10/24/2002 11:00PM

Letters to the Editor

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Racing on film needs a shot of authenticity

Kudos to Jay Hovdey's Oct 18 column, "Dramatic license? Fuhggedaboutit!," regarding the way Thoroughbred racing has, unfortunately, always been depicted in TV and movies.

These mediums just never get it right. The most recent attempt in an episode of "The Sopranos" again proves that even with top-notch consulting and production teams they miss the mark to such an extent that any of us with love and appreciation of our game has to feel nauseous and embarrassed.

Now enters "Seabiscuit," the movie, without a doubt the brightest light on our sport in many years. Nobody can predict what it might do to kick-start and reestablish interest in the sport.

Let's hope for accuracy and the right impression for the sake of all the great horses before and after the Biscuit, as well as all of the fans who fell in love with this sport after having the pleasure and privilege of watching a great one. Please let them get it right so that all of the moviegoers who have not seen a great one will be able to get a real feel for the sport we love, and why the rags-to-riches dreams of all of the participants make it simply the greatest game there is.

Our beloved sport cannot afford to let this golden opportunity slip through our hands.

Michael Wellman - Beverly Hills, Calif.

Krone's decision puzzles, but here's wishing her luck

So Julie Krone - retired at age 36, now married and living in Southern California - has unretired to start riding again ("Krone will return to racing," Oct. 20).

Why at age 39 would she want to rejoin such a perilous profession? One would think she would enjoy a more sedate lifestyle than to take up again the risk of riding a 1,000-pound beast. I wish her luck, though. She has always been a fierce competitor and a good ambassador of racing.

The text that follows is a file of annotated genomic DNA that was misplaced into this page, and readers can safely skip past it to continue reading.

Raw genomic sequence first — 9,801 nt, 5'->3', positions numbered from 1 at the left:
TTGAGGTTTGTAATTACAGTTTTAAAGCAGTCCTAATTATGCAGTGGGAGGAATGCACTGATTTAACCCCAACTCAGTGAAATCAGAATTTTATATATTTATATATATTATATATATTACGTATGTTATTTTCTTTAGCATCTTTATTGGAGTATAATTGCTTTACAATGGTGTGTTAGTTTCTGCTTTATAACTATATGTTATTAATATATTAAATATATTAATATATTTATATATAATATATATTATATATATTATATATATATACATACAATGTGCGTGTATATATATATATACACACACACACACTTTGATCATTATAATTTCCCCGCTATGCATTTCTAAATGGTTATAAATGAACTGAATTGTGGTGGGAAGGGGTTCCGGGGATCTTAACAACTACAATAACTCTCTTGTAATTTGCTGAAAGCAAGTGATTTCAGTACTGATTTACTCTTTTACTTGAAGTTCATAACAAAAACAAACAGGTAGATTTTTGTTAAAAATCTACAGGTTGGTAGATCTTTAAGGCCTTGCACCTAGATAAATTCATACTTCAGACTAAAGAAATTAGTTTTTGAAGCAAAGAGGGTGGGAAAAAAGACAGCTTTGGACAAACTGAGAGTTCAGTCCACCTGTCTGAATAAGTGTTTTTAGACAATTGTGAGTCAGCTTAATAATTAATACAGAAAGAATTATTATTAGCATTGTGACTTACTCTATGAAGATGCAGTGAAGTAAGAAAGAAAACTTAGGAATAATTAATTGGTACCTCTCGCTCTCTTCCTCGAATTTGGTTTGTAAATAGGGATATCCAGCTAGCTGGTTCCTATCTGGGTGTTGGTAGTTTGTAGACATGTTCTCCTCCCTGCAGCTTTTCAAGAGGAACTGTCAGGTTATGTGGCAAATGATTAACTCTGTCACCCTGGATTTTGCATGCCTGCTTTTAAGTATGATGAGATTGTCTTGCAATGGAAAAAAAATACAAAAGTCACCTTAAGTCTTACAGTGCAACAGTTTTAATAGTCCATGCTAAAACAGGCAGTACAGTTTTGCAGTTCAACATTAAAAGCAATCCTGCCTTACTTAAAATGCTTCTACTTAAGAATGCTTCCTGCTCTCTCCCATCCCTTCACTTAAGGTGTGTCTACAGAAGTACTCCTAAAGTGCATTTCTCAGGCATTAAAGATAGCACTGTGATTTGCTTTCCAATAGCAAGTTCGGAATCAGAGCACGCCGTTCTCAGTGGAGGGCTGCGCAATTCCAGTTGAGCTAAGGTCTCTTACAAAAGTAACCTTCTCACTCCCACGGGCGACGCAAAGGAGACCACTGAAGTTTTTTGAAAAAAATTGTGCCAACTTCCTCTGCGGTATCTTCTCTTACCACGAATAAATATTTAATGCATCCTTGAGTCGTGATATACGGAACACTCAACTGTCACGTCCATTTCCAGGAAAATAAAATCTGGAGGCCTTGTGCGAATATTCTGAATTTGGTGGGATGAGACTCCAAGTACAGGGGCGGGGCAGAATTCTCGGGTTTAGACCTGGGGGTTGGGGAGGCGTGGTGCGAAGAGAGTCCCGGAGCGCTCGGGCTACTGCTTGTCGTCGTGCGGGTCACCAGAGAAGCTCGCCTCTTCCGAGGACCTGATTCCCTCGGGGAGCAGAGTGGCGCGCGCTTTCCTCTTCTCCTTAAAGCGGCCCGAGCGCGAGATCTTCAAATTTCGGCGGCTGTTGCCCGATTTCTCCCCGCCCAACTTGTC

Caswell H. Isaacs - Alexandria,Va.

Tracks in denial about declines in business

Racetrack management refuses to look internally for the decline in attendance and handle at their facilities.

During and after every race meet, I always read the same (and sometimes ridiculous) excuses for a dip in business. The latest is the Santa Anita excuse of the popularity of the Anaheim Angels in the World Series. My favorite was Monmouth Park this past summer when they claimed it was too hot for fans to come out.

If management wants to find external excuses, there is no shortage of them. They can blame the rain, cold, heat, smog, traffic, football, the economy, sniper fire, and Iraq for all their woes.

Just once, I would like to see racetrack management say, "Our field sizes were small; the racing was mediocre; the cost of parking, admission, and seating were too high; and the customer service and food quality were poor." A track that comes out with that statement will get my respect.

Kevin Honig - Altamonte Springs, Fla.